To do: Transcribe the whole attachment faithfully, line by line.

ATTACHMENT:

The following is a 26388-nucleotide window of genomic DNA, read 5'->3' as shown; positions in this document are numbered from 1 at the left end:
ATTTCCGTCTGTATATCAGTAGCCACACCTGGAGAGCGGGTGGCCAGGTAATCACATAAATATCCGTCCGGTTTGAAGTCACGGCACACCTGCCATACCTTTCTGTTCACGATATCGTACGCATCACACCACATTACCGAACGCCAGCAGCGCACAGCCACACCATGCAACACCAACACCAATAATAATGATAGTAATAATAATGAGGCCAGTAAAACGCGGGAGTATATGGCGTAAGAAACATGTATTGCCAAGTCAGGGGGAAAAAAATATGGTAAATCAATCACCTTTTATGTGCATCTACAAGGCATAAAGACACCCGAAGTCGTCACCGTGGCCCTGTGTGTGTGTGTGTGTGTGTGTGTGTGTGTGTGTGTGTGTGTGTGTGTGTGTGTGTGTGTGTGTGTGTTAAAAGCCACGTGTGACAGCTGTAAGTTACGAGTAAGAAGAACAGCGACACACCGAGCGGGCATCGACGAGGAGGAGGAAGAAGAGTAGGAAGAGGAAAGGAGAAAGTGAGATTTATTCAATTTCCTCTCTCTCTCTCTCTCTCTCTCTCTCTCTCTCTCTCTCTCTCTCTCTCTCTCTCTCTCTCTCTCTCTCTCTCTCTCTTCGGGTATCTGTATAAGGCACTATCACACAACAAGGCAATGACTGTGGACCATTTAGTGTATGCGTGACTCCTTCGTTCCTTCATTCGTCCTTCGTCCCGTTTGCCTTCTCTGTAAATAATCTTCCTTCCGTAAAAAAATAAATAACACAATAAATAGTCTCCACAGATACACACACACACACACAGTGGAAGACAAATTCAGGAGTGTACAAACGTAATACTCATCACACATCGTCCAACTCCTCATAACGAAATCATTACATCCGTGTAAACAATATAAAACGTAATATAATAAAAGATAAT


The following is a 26388-nucleotide window of genomic DNA, read 5'->3' as shown; positions in this document are numbered from 1 at the left end:
ATTTCCGTCTGTATATCAGTAGCCACACCTGGAGAGCGGGTGGCCAGGTAATCACATAAATATCCGTCCGGTTTGAAGTCACGGCACACCTGCCATACCTTTCTGTTCACGATATCGTACGCATCACACCACATTACCGAACGCCAGCAGCGCACAGCCACACCATGCAACACCAACACCAATAATAATGATAGTAATAATAATGAGGCCAGTAAAACGCGGGAGTATATGGCGTAAGAAACATGTATTGCCAAGTCAGGGGGAAAAAAATATGGTAAATCAATCACCTTTTATGTGCATCTACAAGGCATAAAGACACCCGAAGTCGTCACCGTGGCCCTGTGTGTGTGTGTGTGTGTGTGTGTGTGTGTGTGTGTGTGTGTGTGTGTGTGTGTGTGTGTGTGTGTGTTAAAAGCCACGTGTGACAGCTGTAAGTTACGAGTAAGAAGAACAGCGACACACCGAGCGGGCATCGACGAGGAGGAGGAAGAAGAGTAGGAAGAGGAAAGGAGAAAGTGAGATTTATTCAATTTCCTCTCTCTCTCTCTCTCTCTCTCTCTCTCTCTCTCTCTCTCTCTCTCTCTCTCTCTCTCTCTCTCTCTCTCTCTCTCTTCGGGTATCTGTATAAGGCACTATCACACAACAAGGCAATGACTGTGGACCATTTAGTGTATGCGTGACTCCTTCGTTCCTTCATTCGTCCTTCGTCCCGTTTGCCTTCTCTGTAAATAATCTTCCTTCCGTAAAAAAATAAATAACACAATAAATAGTCTCCACAGATACACACACACACACACAGTGGAAGACAAATTCAGGAGTGTACAAACGTAATACTCATCACACATCGTCCAACTCCTCATAACGAAATCATTACATCCGTGTAAACAATATAAAACGTAATATAATAAAAGATAAT